For those who love to fish, Sonora Resort offers outstanding Chinook salmon fishing. Salmon are a precious resource, and we enforce strict regulations to preserve the health and numbers of the stocks. Sonora Resort works closely with the Department of Fisheries and Oceans and stringently adheres to all fishing regulations. We also encourage guests to participate in our voluntary ‘catch and release’ program, and assist us in providing fish catch and retention data back to biologists to better manage this magnificent resource. Sonora Resort also works closely with the Gillard Pass Fish Hatchery to replenish the stock of Chinook salmon. Every year, the hatchery collects the brood stock and raises them. When the young salmon are ready, about 175,000 are released into the Phillips River.
Energy Use and Carbon Footprint
This is one area of Sonora operations where we are still working to improve our sustainability. Right now, the electricity on Sonora Island comes from three high-efficiency, computer-controlled diesel generators. Sonora resort is researching a cleaner source of energy, specifically hydro-driven power sources. The lakes and creeks on the island are too small to generate enough power, but with only a ½ mile channel between Sonora Island and the Mainland, it is feasible to capture the hydro power at Patricia Creek (a non-fish-bearing creek) and transmit it via underwater cable to the island. With this cleaner power source, the diesel generators would be used only for backup. On a smaller scale, our housekeeping and other service staff travel use electric carts for local resort transportation, and new, 4 stroke outboards have been chosen for our guide boats. These engines consume less fuel and meet all California low and ultra-low emissions standards.
Solid Waste Removal
At Sonora, we recycle all aluminum, plastics and glass by shipping the items by barge to Campbell River recycling plants. We also recycle all compact florescent light bulbs, alkaline batteries, and car batteries. Used oil is collected and recycled, as well as all oil and fuel filters. For kitchen waste disposal, we carefully investigated composting options, but chose incineration to ensure the island wildlife (raccoons, bears and deer) would not become habituated to the smell and availability of human garbage. Waste is burned in a state of the art medical waste incinerator. After much research, we chose an incinerator made by the Alberta company Infratech. The Infratech incinerator has two chambers. The first is heat controlled for the initial burn, while the second heats up to 1900 degrees and incinerates the particulate from the initial burn. After the two-chamber process, the remaining hot air is released, free of harmful particulates.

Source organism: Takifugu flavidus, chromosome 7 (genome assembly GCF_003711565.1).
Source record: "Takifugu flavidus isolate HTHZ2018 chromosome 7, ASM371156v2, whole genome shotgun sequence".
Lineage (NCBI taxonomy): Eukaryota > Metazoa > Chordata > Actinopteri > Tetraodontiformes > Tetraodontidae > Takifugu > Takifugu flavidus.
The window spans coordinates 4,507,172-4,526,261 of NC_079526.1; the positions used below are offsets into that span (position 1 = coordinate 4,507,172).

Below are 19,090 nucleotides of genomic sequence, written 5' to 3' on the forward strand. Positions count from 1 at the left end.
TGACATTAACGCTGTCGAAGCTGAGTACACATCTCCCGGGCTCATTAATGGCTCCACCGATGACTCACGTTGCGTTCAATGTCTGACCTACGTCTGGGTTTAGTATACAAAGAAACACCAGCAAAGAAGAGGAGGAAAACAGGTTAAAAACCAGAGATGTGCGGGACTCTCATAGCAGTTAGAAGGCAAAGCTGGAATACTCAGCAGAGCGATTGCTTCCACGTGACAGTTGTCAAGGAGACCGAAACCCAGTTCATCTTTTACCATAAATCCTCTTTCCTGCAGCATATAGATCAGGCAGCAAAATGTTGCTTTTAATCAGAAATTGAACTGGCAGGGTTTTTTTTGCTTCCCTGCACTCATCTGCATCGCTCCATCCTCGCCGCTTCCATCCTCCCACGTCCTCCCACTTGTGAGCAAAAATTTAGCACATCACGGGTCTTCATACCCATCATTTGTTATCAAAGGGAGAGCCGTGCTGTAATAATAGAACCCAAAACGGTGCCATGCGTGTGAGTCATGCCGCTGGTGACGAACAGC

In building and renovating our resort, we made every effort to leave the shoreline untouched. When we replaced the old decks, the new ones were slightly larger and differently shaped and we knew we would disrupt the bubble weed. In consultation with environmental experts and Federal Fisheries authorities, it was determined that for every square meter of disrupted bubble weed, we should compensate the environment with 10 square meters of beneficial planting. We hired divers to plant eel grass, which is the natural home for many aquatic species, improving the habitat for the disruption we caused.
Sonora Island falls under the domain of several environmental branches at both the provincial and federal levels of government. We are proud to be an active and cooperative partner with all of these agencies. We approach them with our plans, and listen carefully to their suggestions. Our aim is to use the agencies as a resource so we can make the most responsible and sustainable decisions. Since many agencies do not have the funding to travel to remote areas to inspect the work, we hire an environmental consultant to report to directly to them.